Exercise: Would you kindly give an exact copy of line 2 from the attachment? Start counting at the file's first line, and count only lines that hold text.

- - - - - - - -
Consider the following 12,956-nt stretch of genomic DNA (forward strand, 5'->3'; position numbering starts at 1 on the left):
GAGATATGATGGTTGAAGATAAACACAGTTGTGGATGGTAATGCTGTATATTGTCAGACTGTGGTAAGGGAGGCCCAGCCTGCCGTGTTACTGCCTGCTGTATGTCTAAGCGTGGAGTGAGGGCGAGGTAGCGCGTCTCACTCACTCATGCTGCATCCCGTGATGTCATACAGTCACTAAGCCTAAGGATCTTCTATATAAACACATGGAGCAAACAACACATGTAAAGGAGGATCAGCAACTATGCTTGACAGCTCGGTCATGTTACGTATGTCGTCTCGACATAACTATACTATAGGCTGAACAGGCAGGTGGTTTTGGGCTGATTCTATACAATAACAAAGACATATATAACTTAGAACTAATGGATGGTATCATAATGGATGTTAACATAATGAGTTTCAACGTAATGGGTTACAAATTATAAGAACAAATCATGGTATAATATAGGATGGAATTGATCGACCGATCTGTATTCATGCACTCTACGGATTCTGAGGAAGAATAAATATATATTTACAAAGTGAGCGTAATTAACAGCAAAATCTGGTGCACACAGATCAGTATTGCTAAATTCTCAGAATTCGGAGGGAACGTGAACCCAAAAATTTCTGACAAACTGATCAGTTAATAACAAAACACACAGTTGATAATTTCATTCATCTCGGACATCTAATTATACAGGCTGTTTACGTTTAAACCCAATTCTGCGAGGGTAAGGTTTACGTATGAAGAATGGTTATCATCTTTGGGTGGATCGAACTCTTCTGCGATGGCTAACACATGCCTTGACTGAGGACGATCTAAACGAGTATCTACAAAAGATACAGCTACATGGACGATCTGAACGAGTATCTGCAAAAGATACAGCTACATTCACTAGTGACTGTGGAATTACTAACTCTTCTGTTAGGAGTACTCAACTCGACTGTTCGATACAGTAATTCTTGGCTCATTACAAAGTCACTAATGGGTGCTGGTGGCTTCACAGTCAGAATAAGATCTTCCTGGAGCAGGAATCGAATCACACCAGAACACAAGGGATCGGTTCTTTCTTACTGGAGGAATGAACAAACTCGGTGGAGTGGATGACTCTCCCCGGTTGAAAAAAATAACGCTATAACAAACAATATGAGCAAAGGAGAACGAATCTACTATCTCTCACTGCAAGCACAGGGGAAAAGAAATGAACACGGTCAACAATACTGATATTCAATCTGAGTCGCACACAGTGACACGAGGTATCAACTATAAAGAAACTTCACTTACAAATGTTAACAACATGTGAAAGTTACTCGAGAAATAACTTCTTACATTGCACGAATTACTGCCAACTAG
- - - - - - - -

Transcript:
GAGATATGATGGTTGAAGATAAACACAGTTGTGGATGGTAATGCTGTATATTGTCAGACTGTGGTAAGGGAGGCCCAGCCTGCCGTGTTACTGCCTGCTGTATGTCTAAGCGTGGAGTGAGGGCGAGGTAGCGCGTCTCACTCACTCATGCTGCATCCCGTGATGTCATACAGTCACTAAGCCTAAGGATCTTCTATATAAACACATGGAGCAAACAACACATGTAAAGGAGGATCAGCAACTATGCTTGACAGCTCGGTCATGTTACGTATGTCGTCTCGACATAACTATACTATAGGCTGAACAGGCAGGTGGTTTTGGGCTGATTCTATACAATAACAAAGACATATATAACTTAGAACTAATGGATGGTATCATAATGGATGTTAACATAATGAGTTTCAACGTAATGGGTTACAAATTATAAGAACAAATCATGGTATAATATAGGATGGAATTGATCGACCGATCTGTATTCATGCACTCTACGGATTCTGAGGAAGAATAAATATATATTTACAAAGTGAGCGTAATTAACAGCAAAATCTGGTGCACACAGATCAGTATTGCTAAATTCTCAGAATTCGGAGGGAACGTGAACCCAAAAATTTCTGACAAACTGATCAGTTAATAACAAAACACACAGTTGATAATTTCATTCATCTCGGACATCTAATTATACAGGCTGTTTACGTTTAAACCCAATTCTGCGAGGGTAAGGTTTACGTATGAAGAATGGTTATCATCTTTGGGTGGATCGAACTCTTCTGCGATGGCTAACACATGCCTTGACTGAGGACGATCTAAACGAGTATCTACAAAAGATACAGCTACATGGACGATCTGAACGAGTATCTGCAAAAGATACAGCTACATTCACTAGTGACTGTGGAATTACTAACTCTTCTGTTAGGAGTACTCAACTCGACTGTTCGATACAGTAATTCTTGGCTCATTACAAAGTCACTAATGGGTGCTGGTGGCTTCACAGTCAGAATAAGATCTTCCTGGAGCAGGAATCGAATCACACCAGAACACAAGGGATCGGTTCTTTCTTACTGGAGGAATGAACAAACTCGGTGGAGTGGATGACTCTCCCCGGTTGAAAAAAATAACGCTATAACAAACAATATGAGCAAAGGAGAACGAATCTACTATCTCTCACTGCAAGCACAGGGGAAAAGAAATGAACACGGTCAACAATACTGATATTCAATCTGAGTCGCACACAGTGACACGAGGTATCAACTATAAAGAAACTTCACTTACAAATGTTAACAACATGTGAAAGTTACTCGAGAAATAACTTCTTACATTGCACGAATTACTGCCAACTAG